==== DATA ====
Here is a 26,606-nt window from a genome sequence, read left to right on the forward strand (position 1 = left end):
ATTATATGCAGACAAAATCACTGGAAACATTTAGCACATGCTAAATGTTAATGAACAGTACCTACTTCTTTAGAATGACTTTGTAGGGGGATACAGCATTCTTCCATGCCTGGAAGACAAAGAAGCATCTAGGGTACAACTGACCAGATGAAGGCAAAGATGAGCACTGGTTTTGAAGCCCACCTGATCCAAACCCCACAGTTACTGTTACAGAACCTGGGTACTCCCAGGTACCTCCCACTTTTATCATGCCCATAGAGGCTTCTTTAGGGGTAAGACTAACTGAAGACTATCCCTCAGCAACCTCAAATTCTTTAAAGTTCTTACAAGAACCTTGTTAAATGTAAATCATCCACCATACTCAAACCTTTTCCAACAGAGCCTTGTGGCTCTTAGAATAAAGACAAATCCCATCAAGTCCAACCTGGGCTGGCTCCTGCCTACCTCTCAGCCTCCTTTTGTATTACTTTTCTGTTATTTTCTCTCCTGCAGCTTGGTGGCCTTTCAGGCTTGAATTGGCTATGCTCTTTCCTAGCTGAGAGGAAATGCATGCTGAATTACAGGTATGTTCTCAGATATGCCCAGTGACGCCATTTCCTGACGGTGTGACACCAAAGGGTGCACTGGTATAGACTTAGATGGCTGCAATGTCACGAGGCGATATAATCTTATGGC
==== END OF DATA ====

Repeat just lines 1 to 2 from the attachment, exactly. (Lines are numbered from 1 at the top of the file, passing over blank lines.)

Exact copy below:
Here is a 26,606-nt window from a genome sequence, read left to right on the forward strand (position 1 = left end):
ATTATATGCAGACAAAATCACTGGAAACATTTAGCACATGCTAAATGTTAATGAACAGTACCTACTTCTTTAGAATGACTTTGTAGGGGGATACAGCATTCTTCCATGCCTGGAAGACAAAGAAGCATCTAGGGTACAACTGACCAGATGAAGGCAAAGATGAGCACTGGTTTTGAAGCCCACCTGATCCAAACCCCACAGTTACTGTTACAGAACCTGGGTACTCCCAGGTACCTCCCACTTTTATCATGCCCATAGAGGCTTCTTTAGGGGTAAGACTAACTGAAGACTATCCCTCAGCAACCTCAAATTCTTTAAAGTTCTTACAAGAACCTTGTTAAATGTAAATCATCCACCATACTCAAACCTTTTCCAACAGAGCCTTGTGGCTCTTAGAATAAAGACAAATCCCATCAAGTCCAACCTGGGCTGGCTCCTGCCTACCTCTCAGCCTCCTTTTGTATTACTTTTCTGTTATTTTCTCTCCTGCAGCTTGGTGGCCTTTCAGGCTTGAATTGGCTATGCTCTTTCCTAGCTGAGAGGAAATGCATGCTGAATTACAGGTATGTTCTCAGATATGCCCAGTGACGCCATTTCCTGACGGTGTGACACCAAAGGGTGCACTGGTATAGACTTAGATGGCTGCAATGTCACGAGGCGATATAATCTTATGGC